Henry Miles, managing director of information systems and Y2K project leader at brokerage firm Dain Rauscher in Minneapolis, said his firm will monitor the full 24 hours between Feb. 28 and March 1 to make sure that transactions processed on the first Leap Day of the century are handled correctly.

"We believe we're OK going into Leap Year, but we are not smug. We'll have senior people working Monday and Tuesday nights to make sure the processing cycle runs smoothly," Miles said.

Ken Ehalt, Northern States Power Co. Year 2000 project director, said there would be "heightened awareness" surrounding computer operations on Leap Day, but no extra people working because of it. NSP plans to continue monitoring computers for Y2K through the end of the first quarter.

"This is the last of the big Y2K dates," Ehalt said. "With the results of two months ago, we're very confident everything will be just fine." The only Y2K effects NSP found in January were malfunctions in a couple of internal project scheduling programs; repairs took less than an hour and customers weren't affected, he said.

-- This story contains material from the Associated Press

Source: Star Tribune, Minneapolis, Minnesota

-- Lee Maloney (, March 20, 2000


I think it's rather presumptuous of Mr Ehalt (Northern States Power Co. Year 2000 project director) to blame software malfunctions on Y2k. Surely "mylar balloons" and "squirrels" are to blame!

Published Saturday, January 1, 2000

Cause of electrical failure? Balloons, not millennial bug

Northern State States Power Co. reported a mostly calm night with only routine minor power failures not attributable to the Y2K bug. But 3,056 NSP customers lost electricity about 12:30 a.m today because of a power line that was damaged by two Mylar balloons near 50th St. and Penn Av. S. in Minneapolis. The company said it was able to restore power to roughly half of the affected customers within 40 minutes. It wasn't immediately known when power would be fully restored.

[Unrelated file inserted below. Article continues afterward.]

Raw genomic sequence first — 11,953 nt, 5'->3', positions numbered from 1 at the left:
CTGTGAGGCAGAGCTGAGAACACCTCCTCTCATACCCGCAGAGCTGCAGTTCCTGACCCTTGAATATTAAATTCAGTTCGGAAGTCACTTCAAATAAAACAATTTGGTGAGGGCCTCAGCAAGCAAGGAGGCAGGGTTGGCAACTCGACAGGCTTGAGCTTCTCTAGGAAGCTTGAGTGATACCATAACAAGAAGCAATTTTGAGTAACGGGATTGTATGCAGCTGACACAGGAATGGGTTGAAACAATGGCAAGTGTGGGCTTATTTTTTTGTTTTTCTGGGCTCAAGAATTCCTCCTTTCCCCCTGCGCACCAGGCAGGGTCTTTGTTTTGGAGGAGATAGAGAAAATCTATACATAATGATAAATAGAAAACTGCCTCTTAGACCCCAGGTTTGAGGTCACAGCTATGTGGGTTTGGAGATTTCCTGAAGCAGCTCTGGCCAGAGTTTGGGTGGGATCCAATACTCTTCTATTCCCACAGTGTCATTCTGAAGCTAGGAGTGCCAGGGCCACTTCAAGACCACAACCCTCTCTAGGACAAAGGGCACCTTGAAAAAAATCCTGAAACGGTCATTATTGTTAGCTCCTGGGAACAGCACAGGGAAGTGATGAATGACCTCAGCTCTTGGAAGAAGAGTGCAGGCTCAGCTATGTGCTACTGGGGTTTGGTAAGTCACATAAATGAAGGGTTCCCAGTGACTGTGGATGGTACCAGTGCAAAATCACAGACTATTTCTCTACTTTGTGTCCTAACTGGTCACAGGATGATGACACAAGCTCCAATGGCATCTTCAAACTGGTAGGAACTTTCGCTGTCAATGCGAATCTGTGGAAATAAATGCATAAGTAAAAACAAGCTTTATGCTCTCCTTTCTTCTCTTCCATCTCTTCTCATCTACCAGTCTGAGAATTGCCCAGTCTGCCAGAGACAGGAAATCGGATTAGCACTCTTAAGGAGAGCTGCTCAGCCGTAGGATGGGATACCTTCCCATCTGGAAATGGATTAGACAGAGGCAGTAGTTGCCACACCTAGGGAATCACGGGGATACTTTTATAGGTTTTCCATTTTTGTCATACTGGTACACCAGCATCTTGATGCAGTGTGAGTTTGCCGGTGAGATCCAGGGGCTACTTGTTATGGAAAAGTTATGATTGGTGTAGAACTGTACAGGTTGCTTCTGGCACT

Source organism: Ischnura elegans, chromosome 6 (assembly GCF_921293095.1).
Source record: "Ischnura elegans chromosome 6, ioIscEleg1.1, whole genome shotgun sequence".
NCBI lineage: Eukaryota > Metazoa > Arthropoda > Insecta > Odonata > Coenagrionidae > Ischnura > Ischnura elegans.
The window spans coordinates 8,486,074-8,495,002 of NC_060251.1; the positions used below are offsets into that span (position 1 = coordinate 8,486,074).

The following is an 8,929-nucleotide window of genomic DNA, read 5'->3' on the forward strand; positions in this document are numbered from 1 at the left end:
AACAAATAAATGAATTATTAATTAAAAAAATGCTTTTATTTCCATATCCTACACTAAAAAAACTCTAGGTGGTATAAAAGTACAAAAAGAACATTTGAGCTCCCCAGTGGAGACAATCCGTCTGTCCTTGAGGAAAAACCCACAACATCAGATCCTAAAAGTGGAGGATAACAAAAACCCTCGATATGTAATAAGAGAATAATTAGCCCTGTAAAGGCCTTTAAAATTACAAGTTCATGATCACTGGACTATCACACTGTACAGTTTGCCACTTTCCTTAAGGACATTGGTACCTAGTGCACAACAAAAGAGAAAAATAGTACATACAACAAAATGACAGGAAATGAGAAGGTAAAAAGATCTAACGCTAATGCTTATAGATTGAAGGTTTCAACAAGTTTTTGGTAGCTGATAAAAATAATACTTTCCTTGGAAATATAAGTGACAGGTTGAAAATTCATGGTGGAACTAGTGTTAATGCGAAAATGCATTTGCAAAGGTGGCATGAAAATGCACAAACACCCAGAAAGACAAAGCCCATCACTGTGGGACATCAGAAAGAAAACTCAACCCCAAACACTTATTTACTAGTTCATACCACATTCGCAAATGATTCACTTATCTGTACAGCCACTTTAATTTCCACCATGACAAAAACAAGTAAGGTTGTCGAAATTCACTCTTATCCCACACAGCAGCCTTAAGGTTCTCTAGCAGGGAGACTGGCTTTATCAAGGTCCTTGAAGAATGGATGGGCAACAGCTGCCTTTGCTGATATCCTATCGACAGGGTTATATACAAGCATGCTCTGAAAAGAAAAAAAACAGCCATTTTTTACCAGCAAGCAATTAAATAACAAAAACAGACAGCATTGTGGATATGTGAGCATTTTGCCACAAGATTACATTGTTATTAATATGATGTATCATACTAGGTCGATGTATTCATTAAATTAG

Though the failure wasn't related to the Y2K computer bug, it was scary all the same, local residents said. "We were sitting watching TV, and it went black. I'm freaked out," said Deann Fischer, who lives on Upton Av. S. The affected area was bounded by Xerxes Avenue, Lyndale Avenue, Minnehaha Creek and 45th St.

NSP reported that about 700 other customers lost power Friday in its five-state service area. Most failures were because of such mundane causes as squirrels shorting out transformers.

Because NSP monitors the ebb and flow of power over several states, it also was able to tell that an apparent Y2K glitch at Wisconsin Electric Power Co., based in Milwaukee, had no significant effect on the Midwestern power grid. The Wisconsin computer failure, which caused a computer clock to jump ahead 35 days, was suspicious because it occurred at 6 p.m. Twin Cities time, which is midnight Greenwich time, an international time standard.

Throughout the evening, NSP had about 30 percent more power in reserve than it needed, about double the amount of extra power generating capacity it normally has running. That extra generating capacity was ordered for all U.S. electric power companies by a national trade organization, the North American Electric Reliability Council in Princeton, N.J.

Source: Steve Alexander, Star-Tribune, Minneapolis, Minnesota i-bin/article?thisSlug=AY2K01&date=01-Jan- 2000&word=glitches&word=glitch

-- Lee Maloney (, March 20, 2000.


-- Uncle Bob (, March 20, 2000.